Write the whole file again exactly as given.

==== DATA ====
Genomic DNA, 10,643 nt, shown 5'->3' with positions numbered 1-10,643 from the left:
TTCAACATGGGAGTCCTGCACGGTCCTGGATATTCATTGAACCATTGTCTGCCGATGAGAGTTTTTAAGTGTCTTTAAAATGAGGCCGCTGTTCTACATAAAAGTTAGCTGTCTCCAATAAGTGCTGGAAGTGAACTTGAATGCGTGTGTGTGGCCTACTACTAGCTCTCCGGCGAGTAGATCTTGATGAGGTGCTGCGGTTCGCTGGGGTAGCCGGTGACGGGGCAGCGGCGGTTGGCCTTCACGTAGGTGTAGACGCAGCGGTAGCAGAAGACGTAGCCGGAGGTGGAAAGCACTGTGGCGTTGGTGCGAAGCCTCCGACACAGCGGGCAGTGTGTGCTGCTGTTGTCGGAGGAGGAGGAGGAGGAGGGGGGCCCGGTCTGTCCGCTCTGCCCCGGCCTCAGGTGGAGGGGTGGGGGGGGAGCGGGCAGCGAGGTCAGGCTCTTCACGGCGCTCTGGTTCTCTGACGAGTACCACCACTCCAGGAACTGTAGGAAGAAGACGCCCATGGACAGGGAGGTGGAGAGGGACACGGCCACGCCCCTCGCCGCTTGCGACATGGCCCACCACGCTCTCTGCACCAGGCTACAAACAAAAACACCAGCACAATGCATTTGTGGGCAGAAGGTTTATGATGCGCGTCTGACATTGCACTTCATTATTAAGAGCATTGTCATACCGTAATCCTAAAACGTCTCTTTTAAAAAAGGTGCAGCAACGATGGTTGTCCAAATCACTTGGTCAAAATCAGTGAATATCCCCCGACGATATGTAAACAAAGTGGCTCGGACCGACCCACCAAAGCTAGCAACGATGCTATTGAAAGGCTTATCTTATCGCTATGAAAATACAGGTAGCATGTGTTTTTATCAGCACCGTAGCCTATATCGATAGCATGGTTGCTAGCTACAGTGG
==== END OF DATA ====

Genomic DNA, 10,643 nt, shown 5'->3' with positions numbered 1-10,643 from the left:
TTCAACATGGGAGTCCTGCACGGTCCTGGATATTCATTGAACCATTGTCTGCCGATGAGAGTTTTTAAGTGTCTTTAAAATGAGGCCGCTGTTCTACATAAAAGTTAGCTGTCTCCAATAAGTGCTGGAAGTGAACTTGAATGCGTGTGTGTGGCCTACTACTAGCTCTCCGGCGAGTAGATCTTGATGAGGTGCTGCGGTTCGCTGGGGTAGCCGGTGACGGGGCAGCGGCGGTTGGCCTTCACGTAGGTGTAGACGCAGCGGTAGCAGAAGACGTAGCCGGAGGTGGAAAGCACTGTGGCGTTGGTGCGAAGCCTCCGACACAGCGGGCAGTGTGTGCTGCTGTTGTCGGAGGAGGAGGAGGAGGAGGGGGGCCCGGTCTGTCCGCTCTGCCCCGGCCTCAGGTGGAGGGGTGGGGGGGGAGCGGGCAGCGAGGTCAGGCTCTTCACGGCGCTCTGGTTCTCTGACGAGTACCACCACTCCAGGAACTGTAGGAAGAAGACGCCCATGGACAGGGAGGTGGAGAGGGACACGGCCACGCCCCTCGCCGCTTGCGACATGGCCCACCACGCTCTCTGCACCAGGCTACAAACAAAAACACCAGCACAATGCATTTGTGGGCAGAAGGTTTATGATGCGCGTCTGACATTGCACTTCATTATTAAGAGCATTGTCATACCGTAATCCTAAAACGTCTCTTTTAAAAAAGGTGCAGCAACGATGGTTGTCCAAATCACTTGGTCAAAATCAGTGAATATCCCCCGACGATATGTAAACAAAGTGGCTCGGACCGACCCACCAAAGCTAGCAACGATGCTATTGAAAGGCTTATCTTATCGCTATGAAAATACAGGTAGCATGTGTTTTTATCAGCACCGTAGCCTATATCGATAGCATGGTTGCTAGCTACAGTGG